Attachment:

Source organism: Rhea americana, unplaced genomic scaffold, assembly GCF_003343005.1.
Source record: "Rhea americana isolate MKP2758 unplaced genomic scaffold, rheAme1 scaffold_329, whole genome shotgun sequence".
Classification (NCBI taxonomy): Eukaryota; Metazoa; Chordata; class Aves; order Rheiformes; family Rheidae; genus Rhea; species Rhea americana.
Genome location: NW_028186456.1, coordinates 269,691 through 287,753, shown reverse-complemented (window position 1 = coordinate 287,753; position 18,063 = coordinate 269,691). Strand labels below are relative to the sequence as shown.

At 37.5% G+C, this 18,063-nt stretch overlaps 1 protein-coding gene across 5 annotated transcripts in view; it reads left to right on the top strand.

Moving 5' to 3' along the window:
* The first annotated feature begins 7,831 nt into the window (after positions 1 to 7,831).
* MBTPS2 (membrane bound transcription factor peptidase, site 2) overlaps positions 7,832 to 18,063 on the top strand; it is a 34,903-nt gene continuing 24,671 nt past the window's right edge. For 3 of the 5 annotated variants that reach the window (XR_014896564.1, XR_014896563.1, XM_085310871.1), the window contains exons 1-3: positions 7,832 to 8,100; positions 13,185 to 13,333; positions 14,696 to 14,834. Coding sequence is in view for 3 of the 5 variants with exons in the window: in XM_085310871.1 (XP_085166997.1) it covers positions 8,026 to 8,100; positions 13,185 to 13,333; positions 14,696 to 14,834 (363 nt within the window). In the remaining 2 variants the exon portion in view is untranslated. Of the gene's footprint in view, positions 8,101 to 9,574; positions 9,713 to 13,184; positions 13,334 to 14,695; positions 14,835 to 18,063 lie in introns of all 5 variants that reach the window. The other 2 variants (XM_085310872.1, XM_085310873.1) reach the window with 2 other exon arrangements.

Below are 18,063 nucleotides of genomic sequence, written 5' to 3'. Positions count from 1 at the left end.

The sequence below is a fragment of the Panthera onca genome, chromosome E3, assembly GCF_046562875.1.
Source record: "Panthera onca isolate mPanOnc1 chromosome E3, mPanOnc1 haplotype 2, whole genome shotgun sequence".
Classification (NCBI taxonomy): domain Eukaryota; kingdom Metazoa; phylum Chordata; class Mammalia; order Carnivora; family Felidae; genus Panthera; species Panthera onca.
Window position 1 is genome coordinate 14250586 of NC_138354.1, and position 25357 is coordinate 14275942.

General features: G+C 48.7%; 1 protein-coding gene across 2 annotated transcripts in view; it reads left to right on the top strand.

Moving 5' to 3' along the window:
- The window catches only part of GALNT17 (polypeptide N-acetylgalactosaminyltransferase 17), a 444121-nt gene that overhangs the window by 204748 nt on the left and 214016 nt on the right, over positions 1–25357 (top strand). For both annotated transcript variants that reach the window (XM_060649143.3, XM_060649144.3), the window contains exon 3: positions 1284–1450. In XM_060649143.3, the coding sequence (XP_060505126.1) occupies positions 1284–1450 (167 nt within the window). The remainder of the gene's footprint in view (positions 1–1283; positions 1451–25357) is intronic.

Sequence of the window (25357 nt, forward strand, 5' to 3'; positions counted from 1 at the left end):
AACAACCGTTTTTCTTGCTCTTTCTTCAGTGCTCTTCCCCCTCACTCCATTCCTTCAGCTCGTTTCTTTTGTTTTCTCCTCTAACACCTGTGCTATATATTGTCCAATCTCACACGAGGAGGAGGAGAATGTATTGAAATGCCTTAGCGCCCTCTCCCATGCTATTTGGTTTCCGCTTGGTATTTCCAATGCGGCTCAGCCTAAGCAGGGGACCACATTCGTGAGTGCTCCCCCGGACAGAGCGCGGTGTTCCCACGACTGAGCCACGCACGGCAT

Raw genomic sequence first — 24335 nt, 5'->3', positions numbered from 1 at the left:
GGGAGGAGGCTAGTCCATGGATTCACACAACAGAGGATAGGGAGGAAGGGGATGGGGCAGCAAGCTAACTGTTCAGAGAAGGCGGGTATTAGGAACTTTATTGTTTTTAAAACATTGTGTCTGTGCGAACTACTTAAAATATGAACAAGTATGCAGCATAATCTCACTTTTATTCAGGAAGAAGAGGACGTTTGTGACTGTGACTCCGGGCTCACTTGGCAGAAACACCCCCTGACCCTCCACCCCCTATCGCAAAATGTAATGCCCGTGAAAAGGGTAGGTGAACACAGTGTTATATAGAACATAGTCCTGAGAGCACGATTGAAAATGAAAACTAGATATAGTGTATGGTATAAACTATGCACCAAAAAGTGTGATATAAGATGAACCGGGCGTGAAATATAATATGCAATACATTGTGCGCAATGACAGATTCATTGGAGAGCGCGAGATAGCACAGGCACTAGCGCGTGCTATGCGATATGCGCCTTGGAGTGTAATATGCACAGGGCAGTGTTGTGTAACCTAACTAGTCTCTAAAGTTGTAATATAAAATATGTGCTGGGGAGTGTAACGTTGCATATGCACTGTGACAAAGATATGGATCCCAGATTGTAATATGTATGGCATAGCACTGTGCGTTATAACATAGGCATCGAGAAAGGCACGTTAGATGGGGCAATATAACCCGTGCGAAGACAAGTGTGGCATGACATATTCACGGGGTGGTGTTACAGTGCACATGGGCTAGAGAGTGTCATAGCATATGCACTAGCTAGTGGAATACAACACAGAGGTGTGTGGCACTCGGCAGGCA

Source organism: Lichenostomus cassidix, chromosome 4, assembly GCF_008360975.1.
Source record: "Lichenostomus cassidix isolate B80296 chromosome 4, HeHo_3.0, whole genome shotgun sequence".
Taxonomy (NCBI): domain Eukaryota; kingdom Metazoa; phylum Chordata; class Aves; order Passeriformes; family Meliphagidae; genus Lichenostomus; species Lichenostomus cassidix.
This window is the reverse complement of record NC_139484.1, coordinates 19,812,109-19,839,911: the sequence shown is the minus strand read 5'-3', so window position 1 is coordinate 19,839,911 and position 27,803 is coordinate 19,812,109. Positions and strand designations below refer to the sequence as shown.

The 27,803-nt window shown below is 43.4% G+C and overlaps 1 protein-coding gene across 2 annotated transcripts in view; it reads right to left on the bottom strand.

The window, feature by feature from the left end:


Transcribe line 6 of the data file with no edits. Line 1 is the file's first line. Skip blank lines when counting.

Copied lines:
Moving 5' to 3' along the window: